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"In memory, all perfumes are imperishable."

Patrick Süskind, ‘Perfume’, 1985.

One out of every five people loses their sense of smell, either due to accidents, illness or hereditary predisposition. This pathology is called Anosmia and those who suffer from it say that it is like living inside a neoprene suit: You can see, touch and breathe, but you cannot smell.

"I don't know what my child smells like."

"I don't know what the rain smells like, and it's very strange to me that people can smell the weather."

"Still, when I take a shower, I like to put on scented cream and perfume to feel like any other woman."

"The new smell of a colleague's brand new car is one of the conversations in the office, and I don't know what to say about it. I miss a lot of chitchat because of my condition."

These are some of the comments recorded by Jacob Lamendola in his documentary about this condition.

Figure 1: Marc Chagall's painting the Birthday (1915).

Despite the vital importance of smelling, the detection of anosmia is not as quick as in cases of blindness or deafness from birth. Specialists speak of up to 10 years to identify that the loss of smell is what is not working well in our children and another 10 years more to diagnose the disorder.

However, a clarification, not all loss of smell is pathological. Presbyosmia is the natural decrease of this sense, which is due to the physiological involution that occurs with age, and affects men and women equally. We will not refer to this condition in this article.

Tell me what it smells like and I will tell you what you suffer from

It is still unclear whether it is our emotional life that impacts our sense of smell or if, on the contrary, it is the other way around; an insensitive nose that shakes the mood. Both theories lack sufficient evidence. However, on more than one occasion, one and the other phenomenon go hand in hand: Patients with schizophrenia who find it difficult to differentiate odors and people diagnosed with depression with hyposensitivity to aromas.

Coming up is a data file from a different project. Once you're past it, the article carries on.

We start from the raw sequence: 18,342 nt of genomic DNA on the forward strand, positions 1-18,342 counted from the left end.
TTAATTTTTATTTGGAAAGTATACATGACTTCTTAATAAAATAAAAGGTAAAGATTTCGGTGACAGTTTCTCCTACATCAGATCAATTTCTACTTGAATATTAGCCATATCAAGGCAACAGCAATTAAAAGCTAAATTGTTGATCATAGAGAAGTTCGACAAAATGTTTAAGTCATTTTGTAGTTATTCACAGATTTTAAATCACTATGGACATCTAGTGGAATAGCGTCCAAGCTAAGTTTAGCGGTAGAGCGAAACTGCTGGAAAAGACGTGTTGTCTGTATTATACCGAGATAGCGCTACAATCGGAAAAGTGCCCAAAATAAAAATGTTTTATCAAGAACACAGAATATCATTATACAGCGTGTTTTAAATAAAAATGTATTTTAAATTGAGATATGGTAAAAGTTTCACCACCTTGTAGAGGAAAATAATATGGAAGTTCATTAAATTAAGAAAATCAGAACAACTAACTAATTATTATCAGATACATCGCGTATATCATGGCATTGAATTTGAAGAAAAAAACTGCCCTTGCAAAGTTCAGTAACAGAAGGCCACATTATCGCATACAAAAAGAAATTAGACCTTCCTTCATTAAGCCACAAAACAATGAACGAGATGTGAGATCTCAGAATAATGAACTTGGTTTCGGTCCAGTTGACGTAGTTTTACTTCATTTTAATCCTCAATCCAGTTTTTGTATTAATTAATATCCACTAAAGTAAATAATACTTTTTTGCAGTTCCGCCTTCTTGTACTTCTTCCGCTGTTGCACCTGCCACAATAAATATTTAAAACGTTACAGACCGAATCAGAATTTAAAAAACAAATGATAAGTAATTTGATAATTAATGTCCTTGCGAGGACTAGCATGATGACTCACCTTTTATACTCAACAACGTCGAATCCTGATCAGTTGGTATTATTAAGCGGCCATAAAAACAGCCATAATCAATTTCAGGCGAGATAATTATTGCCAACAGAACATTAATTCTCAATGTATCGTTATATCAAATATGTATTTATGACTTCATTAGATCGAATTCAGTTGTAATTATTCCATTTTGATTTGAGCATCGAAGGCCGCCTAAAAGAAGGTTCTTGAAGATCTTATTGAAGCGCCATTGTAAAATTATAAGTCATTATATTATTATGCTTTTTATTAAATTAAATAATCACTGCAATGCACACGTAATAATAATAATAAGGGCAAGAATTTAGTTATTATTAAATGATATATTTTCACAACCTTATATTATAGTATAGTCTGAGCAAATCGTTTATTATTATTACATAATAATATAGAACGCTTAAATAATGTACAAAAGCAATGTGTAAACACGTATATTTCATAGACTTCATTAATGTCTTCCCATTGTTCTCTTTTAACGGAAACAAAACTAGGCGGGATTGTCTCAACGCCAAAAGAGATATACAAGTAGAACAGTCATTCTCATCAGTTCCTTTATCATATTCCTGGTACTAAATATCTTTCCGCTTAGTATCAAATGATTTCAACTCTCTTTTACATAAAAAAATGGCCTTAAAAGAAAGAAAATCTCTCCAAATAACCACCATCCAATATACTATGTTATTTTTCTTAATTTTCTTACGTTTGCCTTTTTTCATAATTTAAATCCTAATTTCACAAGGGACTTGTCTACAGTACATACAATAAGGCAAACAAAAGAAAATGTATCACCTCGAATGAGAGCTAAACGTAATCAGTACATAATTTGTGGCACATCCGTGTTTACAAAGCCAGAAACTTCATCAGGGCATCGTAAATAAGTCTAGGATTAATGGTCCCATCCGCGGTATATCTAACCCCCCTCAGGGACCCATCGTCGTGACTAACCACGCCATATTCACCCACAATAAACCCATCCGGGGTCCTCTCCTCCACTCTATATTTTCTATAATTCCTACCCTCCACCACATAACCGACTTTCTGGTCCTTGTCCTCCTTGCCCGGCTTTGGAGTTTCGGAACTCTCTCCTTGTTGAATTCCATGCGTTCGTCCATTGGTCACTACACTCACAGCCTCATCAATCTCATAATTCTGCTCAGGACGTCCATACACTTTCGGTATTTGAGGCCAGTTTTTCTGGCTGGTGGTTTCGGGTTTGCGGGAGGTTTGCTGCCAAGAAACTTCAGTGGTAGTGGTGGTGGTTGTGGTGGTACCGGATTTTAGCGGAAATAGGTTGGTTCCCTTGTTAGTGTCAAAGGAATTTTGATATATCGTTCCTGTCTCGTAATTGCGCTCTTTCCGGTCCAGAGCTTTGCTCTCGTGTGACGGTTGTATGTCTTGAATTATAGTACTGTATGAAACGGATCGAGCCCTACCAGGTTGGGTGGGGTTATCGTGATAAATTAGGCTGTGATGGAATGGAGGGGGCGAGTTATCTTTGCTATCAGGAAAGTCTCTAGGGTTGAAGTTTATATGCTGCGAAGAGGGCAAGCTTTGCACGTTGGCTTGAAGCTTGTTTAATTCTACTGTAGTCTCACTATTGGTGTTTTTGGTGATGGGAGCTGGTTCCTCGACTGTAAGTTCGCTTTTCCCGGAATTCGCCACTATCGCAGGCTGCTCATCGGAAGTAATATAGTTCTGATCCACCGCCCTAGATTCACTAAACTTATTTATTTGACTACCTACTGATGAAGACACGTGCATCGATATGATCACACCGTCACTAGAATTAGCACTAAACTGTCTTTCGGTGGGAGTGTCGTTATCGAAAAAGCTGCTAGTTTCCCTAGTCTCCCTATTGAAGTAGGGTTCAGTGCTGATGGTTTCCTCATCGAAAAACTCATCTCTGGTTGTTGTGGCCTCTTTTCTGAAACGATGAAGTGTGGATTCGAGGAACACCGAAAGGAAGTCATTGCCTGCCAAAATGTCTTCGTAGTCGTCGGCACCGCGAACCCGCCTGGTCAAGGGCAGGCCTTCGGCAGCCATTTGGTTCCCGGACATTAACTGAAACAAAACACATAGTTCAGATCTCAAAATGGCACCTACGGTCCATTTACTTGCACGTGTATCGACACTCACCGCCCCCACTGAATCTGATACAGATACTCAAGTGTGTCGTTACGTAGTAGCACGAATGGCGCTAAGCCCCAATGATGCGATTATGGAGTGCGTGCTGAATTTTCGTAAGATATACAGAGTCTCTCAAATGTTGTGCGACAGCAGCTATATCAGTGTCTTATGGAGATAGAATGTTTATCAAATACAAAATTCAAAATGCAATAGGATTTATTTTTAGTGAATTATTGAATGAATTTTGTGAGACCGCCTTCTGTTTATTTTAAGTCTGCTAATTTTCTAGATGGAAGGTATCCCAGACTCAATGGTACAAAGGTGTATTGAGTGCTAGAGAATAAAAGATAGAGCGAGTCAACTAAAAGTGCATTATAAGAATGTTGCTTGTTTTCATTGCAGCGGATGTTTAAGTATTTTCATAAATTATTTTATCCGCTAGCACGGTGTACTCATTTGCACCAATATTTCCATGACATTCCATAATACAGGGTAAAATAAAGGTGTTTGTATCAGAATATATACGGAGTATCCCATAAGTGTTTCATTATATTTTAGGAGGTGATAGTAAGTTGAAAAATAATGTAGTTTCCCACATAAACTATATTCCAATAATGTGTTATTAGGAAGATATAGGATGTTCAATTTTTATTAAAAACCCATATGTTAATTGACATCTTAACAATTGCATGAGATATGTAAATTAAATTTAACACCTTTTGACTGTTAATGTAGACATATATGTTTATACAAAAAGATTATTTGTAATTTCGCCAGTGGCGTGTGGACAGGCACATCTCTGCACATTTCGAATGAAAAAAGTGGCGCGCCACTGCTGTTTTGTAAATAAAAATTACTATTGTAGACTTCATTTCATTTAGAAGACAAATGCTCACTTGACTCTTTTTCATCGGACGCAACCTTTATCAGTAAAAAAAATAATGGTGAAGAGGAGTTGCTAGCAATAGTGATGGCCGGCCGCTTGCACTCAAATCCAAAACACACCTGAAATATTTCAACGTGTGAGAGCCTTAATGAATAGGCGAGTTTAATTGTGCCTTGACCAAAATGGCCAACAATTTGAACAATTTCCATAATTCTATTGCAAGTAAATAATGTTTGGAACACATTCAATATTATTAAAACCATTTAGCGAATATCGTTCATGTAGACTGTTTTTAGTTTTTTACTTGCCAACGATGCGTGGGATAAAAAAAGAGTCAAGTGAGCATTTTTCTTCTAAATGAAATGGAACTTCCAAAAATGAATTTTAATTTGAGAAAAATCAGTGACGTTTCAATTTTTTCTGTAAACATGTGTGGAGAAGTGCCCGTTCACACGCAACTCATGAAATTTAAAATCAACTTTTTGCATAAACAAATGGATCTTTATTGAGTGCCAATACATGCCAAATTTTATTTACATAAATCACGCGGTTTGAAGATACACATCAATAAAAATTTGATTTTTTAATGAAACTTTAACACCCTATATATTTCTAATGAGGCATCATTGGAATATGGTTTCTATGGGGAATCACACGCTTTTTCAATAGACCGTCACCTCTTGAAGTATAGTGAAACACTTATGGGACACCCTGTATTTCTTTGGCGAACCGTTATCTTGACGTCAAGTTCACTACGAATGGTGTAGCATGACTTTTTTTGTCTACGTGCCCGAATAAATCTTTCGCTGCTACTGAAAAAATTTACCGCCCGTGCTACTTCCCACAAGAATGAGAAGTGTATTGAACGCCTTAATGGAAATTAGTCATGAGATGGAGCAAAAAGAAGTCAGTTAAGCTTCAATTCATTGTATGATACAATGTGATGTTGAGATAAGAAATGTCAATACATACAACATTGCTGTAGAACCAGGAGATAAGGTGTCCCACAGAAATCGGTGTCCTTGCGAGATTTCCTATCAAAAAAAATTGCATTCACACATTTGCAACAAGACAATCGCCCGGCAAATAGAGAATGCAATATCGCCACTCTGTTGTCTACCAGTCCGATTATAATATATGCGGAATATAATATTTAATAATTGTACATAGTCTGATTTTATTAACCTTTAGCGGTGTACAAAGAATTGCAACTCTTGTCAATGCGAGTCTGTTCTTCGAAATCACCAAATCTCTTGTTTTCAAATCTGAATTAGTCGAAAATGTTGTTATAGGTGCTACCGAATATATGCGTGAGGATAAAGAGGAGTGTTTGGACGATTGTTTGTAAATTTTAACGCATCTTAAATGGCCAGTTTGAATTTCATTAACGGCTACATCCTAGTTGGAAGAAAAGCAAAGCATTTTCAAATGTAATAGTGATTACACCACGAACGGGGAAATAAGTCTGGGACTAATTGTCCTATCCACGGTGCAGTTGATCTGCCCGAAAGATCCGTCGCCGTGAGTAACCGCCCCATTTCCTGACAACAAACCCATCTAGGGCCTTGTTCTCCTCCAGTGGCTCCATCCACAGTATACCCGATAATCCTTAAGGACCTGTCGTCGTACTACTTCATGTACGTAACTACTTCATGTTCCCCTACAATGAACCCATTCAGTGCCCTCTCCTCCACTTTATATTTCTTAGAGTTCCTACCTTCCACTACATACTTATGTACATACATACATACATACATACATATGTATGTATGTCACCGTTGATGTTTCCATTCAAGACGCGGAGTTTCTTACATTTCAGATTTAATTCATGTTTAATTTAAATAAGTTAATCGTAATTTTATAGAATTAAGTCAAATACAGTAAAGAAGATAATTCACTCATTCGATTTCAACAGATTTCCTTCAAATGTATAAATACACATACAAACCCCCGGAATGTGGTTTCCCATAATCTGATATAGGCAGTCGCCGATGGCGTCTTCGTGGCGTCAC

Schizophrenia. The neuropsychologist Paul Moberg of the University of Pennsylvania showed a few years ago that deficits in the sense of smell in schizophrenics mainly affect pleasant smells. The worse the ability to name scents of an older person is in the early stage of the disease, the higher seems to be his risk of developing schizophrenia as an adult. Some explanations for this relationship: 1) The nostrils of schizophrenics are smaller than those of healthy subjects, 2) Brain areas specialized in decoding social cues, interpreting emotions and labeling odors appear impaired in subjects with schizophrenia. These patients may confuse the smell of pizza with that of chewing gum, for example, or may be unable to match the odor with its correct label.

Depression. There is a bidirectional relationship between the olfactory bulbs and emotions because the olfactory channel feeds into the brain circuits responsible for generating emotions. Therefore, people with anhedonia, or lack of motivation, have diminished olfactory capacity and people with lesions in the olfactory bulbs are more likely to develop depressive states.

In a 2017 study led by Drs. Ilona Croy and Thomas Hummel, people who had lost their sense of smell were shown a series of photographs with high emotional content (weddings, birth of a baby, thunderstorm, are some examples) and the emotional response they got was significantly weaker than in the case of people without anosmia.

Alzheimer's disease. One of the explanations for the development of Alzheimer's disease has to do with the abnormal accumulation of two types of proteins in the brain, beta amyloid and tau. And the excessive accumulation of these substances causes the destructuring of the brain architecture observed in Alzheimer's patients. On the other hand, the first place where beta amyloid protein accumulates is in the area of the brain responsible for the detection and perception of odors. Therefore, the deterioration in the sense of smell usually manifests itself long before cognitive processes are affected.